Home Certified, Inc. Moisture Testing, Drying and Temporary Heat
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Health Issues

One of the most common health risks found in homes is exposure to mold and mildew. The effects of mold and mildew on human health are not fully known; however, like most everything, high concentration levels of any substance could potentially cause health risks. Mold and mildew cannot develop and grow without moisture. Moisture is also the easiest and most cost-effective component to control.

In addition to moisture, mold spores and nutrients must be available for mold to develop. Found everywhere, mold spores are common microscopic particles that easily become airborne and spread; they cannot be eliminated from most spaces without expensive cleanroom equipment. Nutrients provide food and are present in almost all building materials, as well as interior furnishings and even dust.

Today’s tighter fabrication and fast-track scheduling of home construction, which can trap more moisture internally than ever before, could potentially lead to increased consumer complaints regarding moisture damage. This will continue to elevate the moisture content, mold and mildew issue as the general public becomes aware of both the health and financial risks associated with excessive moisture in the structure of their homes.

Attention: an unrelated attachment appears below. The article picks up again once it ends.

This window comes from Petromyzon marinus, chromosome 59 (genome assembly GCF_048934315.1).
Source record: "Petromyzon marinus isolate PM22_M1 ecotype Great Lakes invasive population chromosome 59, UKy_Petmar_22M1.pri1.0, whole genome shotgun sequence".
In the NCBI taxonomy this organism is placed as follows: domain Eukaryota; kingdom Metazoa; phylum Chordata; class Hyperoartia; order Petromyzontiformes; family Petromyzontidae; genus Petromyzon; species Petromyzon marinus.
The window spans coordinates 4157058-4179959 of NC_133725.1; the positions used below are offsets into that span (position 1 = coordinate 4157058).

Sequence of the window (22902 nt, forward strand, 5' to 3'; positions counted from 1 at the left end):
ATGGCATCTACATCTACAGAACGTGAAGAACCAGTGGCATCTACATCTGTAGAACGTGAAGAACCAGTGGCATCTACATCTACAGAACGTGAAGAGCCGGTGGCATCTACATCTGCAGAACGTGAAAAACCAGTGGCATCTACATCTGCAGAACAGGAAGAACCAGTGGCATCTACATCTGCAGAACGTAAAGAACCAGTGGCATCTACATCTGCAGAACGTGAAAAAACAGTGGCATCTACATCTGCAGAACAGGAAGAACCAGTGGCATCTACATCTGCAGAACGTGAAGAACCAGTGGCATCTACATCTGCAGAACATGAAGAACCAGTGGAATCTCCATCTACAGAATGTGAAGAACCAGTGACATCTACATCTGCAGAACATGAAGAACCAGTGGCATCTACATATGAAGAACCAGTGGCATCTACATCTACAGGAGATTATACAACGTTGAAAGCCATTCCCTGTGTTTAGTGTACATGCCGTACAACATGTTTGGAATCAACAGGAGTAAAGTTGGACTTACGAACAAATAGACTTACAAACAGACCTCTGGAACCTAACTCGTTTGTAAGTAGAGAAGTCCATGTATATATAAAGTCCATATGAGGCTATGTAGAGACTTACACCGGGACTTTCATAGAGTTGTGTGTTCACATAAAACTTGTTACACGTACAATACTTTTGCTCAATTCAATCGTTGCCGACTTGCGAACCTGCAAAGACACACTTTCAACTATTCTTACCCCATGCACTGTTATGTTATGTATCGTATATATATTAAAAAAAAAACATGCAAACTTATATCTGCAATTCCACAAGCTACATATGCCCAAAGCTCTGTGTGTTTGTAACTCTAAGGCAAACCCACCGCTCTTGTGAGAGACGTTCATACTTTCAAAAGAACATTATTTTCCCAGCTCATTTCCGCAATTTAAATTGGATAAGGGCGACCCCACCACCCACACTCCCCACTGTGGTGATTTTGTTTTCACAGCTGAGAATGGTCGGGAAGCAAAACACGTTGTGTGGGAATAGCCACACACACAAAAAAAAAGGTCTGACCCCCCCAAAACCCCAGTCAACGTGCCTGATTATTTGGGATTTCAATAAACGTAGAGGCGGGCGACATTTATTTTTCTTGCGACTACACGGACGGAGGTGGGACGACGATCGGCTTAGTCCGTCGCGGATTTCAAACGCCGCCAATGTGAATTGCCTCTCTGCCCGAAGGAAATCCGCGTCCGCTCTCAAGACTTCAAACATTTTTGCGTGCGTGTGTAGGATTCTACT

In some cases, indoor mold growth may not be obvious. It is possible that mold may be growing on hidden surfaces, such as the back side of dry wall, wallpaper, or paneling, the top of ceiling tiles, the underside of carpets and pads, etc. Some building materials, such as dry wall with vinyl wallpaper over it or wood paneling, may act as vapor barriers trapping moisture underneath their surfaces and thereby providing a moist environment where mold can grow. You may suspect hidden mold if a building smells moldy, but you cannot see the source, or if you know there has been water damage and building occupants are reporting health problems.

Here is what the National Association of Home Builders (NAHB) has to say about mold:

It's as old as the Earth and it's everywhere- inside homes and out. And under the right set of conditions, it can actually start to grow inside your house. Even though the issue of household mold is not new, you may have heard something about it recently in the media. The NAHB has prepared consumer information to help you understand what mold is, how it can grow in your home, the routine maintenance procedures you can follow to prevent mold problems, and methods of removing mold already in your home.

Visit these websites for more information on mold:

http://www.moldtips.com - Information from the National Association of Home Builders (NAHB).

http://www.wwpa.org/index_lumberandmold.htm - Excellent site from the Western Wood Products Association, which is based in Portland, OR. They have a commissioned study by a professor from Oregon State and an expert with a PhD from the University of Washington which is available online.

http://www.aiha.org/news-pubs/newsroom/Documents/Facts about Mold.pdf - The American Industrial Hygiene Association has a good resource as well.

http://www.onlinetips.org/instances-mold - General informatoin regarding mold.